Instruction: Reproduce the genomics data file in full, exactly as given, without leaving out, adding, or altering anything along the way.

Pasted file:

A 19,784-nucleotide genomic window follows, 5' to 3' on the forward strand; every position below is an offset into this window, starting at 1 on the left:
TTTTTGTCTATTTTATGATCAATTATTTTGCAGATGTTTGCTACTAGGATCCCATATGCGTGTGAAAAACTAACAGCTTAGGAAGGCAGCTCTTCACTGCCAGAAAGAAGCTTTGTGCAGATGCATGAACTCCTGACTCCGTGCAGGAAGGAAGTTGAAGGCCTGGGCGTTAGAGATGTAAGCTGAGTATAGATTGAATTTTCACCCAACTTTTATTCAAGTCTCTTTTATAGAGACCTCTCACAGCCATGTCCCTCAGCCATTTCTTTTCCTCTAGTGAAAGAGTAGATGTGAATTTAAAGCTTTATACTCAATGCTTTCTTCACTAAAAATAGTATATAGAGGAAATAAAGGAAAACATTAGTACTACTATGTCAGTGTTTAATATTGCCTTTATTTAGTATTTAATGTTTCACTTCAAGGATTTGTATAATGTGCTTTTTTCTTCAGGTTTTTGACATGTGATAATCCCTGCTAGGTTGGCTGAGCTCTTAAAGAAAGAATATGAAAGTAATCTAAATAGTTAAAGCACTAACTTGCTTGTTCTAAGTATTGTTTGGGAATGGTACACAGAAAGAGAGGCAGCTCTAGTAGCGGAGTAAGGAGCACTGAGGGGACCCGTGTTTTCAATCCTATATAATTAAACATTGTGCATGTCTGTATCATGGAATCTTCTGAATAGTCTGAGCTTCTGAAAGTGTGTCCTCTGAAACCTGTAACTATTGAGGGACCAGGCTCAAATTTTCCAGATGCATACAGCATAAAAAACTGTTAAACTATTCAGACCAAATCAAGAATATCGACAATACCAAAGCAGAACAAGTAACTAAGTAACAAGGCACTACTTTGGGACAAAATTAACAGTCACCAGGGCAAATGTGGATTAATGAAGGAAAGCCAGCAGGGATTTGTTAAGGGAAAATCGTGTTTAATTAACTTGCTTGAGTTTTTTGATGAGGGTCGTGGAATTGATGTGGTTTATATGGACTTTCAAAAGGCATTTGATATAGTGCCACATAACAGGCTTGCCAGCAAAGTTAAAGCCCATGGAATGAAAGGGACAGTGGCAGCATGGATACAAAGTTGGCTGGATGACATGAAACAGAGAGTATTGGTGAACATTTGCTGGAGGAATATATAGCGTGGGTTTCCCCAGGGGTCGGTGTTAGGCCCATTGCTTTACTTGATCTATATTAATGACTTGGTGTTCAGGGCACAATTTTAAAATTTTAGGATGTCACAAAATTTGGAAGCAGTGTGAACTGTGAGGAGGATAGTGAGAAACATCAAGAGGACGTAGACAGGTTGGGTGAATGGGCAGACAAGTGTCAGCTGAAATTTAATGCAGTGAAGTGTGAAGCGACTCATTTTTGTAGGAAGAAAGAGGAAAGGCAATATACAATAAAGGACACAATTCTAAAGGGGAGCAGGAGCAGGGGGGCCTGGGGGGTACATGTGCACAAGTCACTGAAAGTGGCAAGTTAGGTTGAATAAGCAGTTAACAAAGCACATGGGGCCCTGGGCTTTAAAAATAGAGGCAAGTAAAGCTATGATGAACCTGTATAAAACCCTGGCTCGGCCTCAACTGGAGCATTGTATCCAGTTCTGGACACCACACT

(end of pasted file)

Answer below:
A 19,784-nucleotide genomic window follows, 5' to 3' on the forward strand; every position below is an offset into this window, starting at 1 on the left:
TTTTTGTCTATTTTATGATCAATTATTTTGCAGATGTTTGCTACTAGGATCCCATATGCGTGTGAAAAACTAACAGCTTAGGAAGGCAGCTCTTCACTGCCAGAAAGAAGCTTTGTGCAGATGCATGAACTCCTGACTCCGTGCAGGAAGGAAGTTGAAGGCCTGGGCGTTAGAGATGTAAGCTGAGTATAGATTGAATTTTCACCCAACTTTTATTCAAGTCTCTTTTATAGAGACCTCTCACAGCCATGTCCCTCAGCCATTTCTTTTCCTCTAGTGAAAGAGTAGATGTGAATTTAAAGCTTTATACTCAATGCTTTCTTCACTAAAAATAGTATATAGAGGAAATAAAGGAAAACATTAGTACTACTATGTCAGTGTTTAATATTGCCTTTATTTAGTATTTAATGTTTCACTTCAAGGATTTGTATAATGTGCTTTTTTCTTCAGGTTTTTGACATGTGATAATCCCTGCTAGGTTGGCTGAGCTCTTAAAGAAAGAATATGAAAGTAATCTAAATAGTTAAAGCACTAACTTGCTTGTTCTAAGTATTGTTTGGGAATGGTACACAGAAAGAGAGGCAGCTCTAGTAGCGGAGTAAGGAGCACTGAGGGGACCCGTGTTTTCAATCCTATATAATTAAACATTGTGCATGTCTGTATCATGGAATCTTCTGAATAGTCTGAGCTTCTGAAAGTGTGTCCTCTGAAACCTGTAACTATTGAGGGACCAGGCTCAAATTTTCCAGATGCATACAGCATAAAAAACTGTTAAACTATTCAGACCAAATCAAGAATATCGACAATACCAAAGCAGAACAAGTAACTAAGTAACAAGGCACTACTTTGGGACAAAATTAACAGTCACCAGGGCAAATGTGGATTAATGAAGGAAAGCCAGCAGGGATTTGTTAAGGGAAAATCGTGTTTAATTAACTTGCTTGAGTTTTTTGATGAGGGTCGTGGAATTGATGTGGTTTATATGGACTTTCAAAAGGCATTTGATATAGTGCCACATAACAGGCTTGCCAGCAAAGTTAAAGCCCATGGAATGAAAGGGACAGTGGCAGCATGGATACAAAGTTGGCTGGATGACATGAAACAGAGAGTATTGGTGAACATTTGCTGGAGGAATATATAGCGTGGGTTTCCCCAGGGGTCGGTGTTAGGCCCATTGCTTTACTTGATCTATATTAATGACTTGGTGTTCAGGGCACAATTTTAAAATTTTAGGATGTCACAAAATTTGGAAGCAGTGTGAACTGTGAGGAGGATAGTGAGAAACATCAAGAGGACGTAGACAGGTTGGGTGAATGGGCAGACAAGTGTCAGCTGAAATTTAATGCAGTGAAGTGTGAAGCGACTCATTTTTGTAGGAAGAAAGAGGAAAGGCAATATACAATAAAGGACACAATTCTAAAGGGGAGCAGGAGCAGGGGGGCCTGGGGGGTACATGTGCACAAGTCACTGAAAGTGGCAAGTTAGGTTGAATAAGCAGTTAACAAAGCACATGGGGCCCTGGGCTTTAAAAATAGAGGCAAGTAAAGCTATGATGAACCTGTATAAAACCCTGGCTCGGCCTCAACTGGAGCATTGTATCCAGTTCTGGACACCACACT